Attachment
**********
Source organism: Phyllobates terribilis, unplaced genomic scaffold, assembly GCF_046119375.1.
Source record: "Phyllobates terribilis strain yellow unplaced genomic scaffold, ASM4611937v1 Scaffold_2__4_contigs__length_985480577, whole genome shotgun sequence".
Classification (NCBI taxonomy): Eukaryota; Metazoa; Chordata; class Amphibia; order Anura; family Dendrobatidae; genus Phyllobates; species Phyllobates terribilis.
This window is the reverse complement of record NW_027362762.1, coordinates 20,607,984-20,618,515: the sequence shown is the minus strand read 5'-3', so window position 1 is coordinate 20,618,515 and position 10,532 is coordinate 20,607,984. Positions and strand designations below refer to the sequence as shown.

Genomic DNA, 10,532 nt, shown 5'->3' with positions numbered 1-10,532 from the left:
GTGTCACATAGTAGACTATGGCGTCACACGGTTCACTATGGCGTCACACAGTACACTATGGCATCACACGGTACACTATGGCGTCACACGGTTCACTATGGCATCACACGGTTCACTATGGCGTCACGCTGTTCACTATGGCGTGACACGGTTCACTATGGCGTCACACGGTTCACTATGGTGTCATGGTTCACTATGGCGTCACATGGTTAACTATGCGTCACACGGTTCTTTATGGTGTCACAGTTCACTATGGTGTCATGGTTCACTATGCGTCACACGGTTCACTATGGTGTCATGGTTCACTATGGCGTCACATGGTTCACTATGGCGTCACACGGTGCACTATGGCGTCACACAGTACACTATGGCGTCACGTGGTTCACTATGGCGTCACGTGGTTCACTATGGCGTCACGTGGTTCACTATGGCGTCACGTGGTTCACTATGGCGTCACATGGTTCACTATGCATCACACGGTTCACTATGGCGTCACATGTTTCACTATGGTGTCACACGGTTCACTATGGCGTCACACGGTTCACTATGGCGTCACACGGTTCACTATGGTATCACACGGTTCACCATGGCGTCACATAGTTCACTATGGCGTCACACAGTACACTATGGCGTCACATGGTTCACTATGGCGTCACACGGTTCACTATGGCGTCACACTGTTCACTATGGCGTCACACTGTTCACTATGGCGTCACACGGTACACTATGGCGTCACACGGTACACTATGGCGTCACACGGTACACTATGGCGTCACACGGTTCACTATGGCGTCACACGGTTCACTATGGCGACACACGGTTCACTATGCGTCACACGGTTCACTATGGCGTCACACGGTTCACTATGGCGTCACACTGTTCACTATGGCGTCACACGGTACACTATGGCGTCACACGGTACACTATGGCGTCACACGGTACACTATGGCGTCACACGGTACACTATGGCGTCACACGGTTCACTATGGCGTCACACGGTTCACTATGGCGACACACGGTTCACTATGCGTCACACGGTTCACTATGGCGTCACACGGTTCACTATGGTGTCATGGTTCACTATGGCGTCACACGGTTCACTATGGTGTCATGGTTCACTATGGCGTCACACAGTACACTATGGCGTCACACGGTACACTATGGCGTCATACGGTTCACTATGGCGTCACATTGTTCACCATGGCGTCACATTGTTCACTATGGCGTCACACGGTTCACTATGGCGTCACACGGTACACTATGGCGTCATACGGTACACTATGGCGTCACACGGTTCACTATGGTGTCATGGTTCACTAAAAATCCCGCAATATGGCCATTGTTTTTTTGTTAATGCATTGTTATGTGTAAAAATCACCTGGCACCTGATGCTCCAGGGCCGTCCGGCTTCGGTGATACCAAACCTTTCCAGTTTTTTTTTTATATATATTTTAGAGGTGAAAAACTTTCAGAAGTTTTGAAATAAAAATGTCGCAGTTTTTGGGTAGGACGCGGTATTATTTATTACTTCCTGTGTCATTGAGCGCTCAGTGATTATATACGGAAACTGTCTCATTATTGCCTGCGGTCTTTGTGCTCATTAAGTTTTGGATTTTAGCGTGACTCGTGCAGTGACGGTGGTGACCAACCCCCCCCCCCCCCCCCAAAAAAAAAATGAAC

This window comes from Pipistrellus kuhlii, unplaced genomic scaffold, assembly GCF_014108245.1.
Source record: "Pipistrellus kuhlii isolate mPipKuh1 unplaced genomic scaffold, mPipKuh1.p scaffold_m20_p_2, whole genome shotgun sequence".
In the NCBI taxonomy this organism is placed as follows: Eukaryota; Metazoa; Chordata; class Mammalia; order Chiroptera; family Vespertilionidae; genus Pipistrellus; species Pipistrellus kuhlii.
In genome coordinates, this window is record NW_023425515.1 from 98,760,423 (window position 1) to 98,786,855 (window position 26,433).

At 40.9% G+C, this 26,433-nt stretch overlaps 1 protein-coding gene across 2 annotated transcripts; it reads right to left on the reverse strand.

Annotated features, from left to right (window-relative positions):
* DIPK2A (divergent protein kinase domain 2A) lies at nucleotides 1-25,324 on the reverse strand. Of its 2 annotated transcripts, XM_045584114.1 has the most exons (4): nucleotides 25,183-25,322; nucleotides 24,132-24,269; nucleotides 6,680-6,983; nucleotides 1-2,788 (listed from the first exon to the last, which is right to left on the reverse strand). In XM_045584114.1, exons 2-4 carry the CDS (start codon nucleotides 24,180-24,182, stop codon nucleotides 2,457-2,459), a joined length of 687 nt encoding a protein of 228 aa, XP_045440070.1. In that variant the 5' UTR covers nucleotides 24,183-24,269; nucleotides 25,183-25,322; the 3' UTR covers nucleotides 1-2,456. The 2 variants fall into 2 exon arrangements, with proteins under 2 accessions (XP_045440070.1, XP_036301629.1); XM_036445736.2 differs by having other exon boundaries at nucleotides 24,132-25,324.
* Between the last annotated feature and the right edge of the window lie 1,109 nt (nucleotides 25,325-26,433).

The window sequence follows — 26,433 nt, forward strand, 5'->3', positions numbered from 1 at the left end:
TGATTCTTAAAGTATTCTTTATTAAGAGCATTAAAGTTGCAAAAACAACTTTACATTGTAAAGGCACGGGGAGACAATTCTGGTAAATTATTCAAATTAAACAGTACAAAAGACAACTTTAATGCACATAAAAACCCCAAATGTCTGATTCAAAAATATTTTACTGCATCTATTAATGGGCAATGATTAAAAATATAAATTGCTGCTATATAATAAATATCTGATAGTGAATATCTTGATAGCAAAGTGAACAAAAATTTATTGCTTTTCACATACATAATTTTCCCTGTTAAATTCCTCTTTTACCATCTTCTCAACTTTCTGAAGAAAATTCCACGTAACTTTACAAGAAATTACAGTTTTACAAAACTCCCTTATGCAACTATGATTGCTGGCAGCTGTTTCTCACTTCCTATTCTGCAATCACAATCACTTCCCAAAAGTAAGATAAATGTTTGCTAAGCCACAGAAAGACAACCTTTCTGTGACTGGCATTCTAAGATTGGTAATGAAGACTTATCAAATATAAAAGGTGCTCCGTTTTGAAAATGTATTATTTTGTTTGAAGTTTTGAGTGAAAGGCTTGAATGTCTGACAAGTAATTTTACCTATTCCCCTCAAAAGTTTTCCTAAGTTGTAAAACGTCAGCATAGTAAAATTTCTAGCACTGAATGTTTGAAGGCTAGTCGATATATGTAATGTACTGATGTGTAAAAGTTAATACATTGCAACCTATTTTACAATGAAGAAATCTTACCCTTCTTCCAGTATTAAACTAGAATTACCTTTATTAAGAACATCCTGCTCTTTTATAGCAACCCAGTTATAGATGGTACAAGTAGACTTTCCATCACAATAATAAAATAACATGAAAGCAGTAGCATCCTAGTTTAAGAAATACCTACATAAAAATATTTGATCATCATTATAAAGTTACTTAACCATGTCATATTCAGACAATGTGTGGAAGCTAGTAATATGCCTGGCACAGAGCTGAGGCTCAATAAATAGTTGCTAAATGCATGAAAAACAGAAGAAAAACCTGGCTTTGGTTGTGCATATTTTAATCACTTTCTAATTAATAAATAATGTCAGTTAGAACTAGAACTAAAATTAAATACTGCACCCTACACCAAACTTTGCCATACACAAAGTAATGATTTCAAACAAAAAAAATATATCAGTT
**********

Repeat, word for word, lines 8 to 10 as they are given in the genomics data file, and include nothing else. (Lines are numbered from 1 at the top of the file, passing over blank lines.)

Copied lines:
Source record: "Pipistrellus kuhlii isolate mPipKuh1 unplaced genomic scaffold, mPipKuh1.p scaffold_m20_p_2, whole genome shotgun sequence".
In the NCBI taxonomy this organism is placed as follows: Eukaryota; Metazoa; Chordata; class Mammalia; order Chiroptera; family Vespertilionidae; genus Pipistrellus; species Pipistrellus kuhlii.
In genome coordinates, this window is record NW_023425515.1 from 98,760,423 (window position 1) to 98,786,855 (window position 26,433).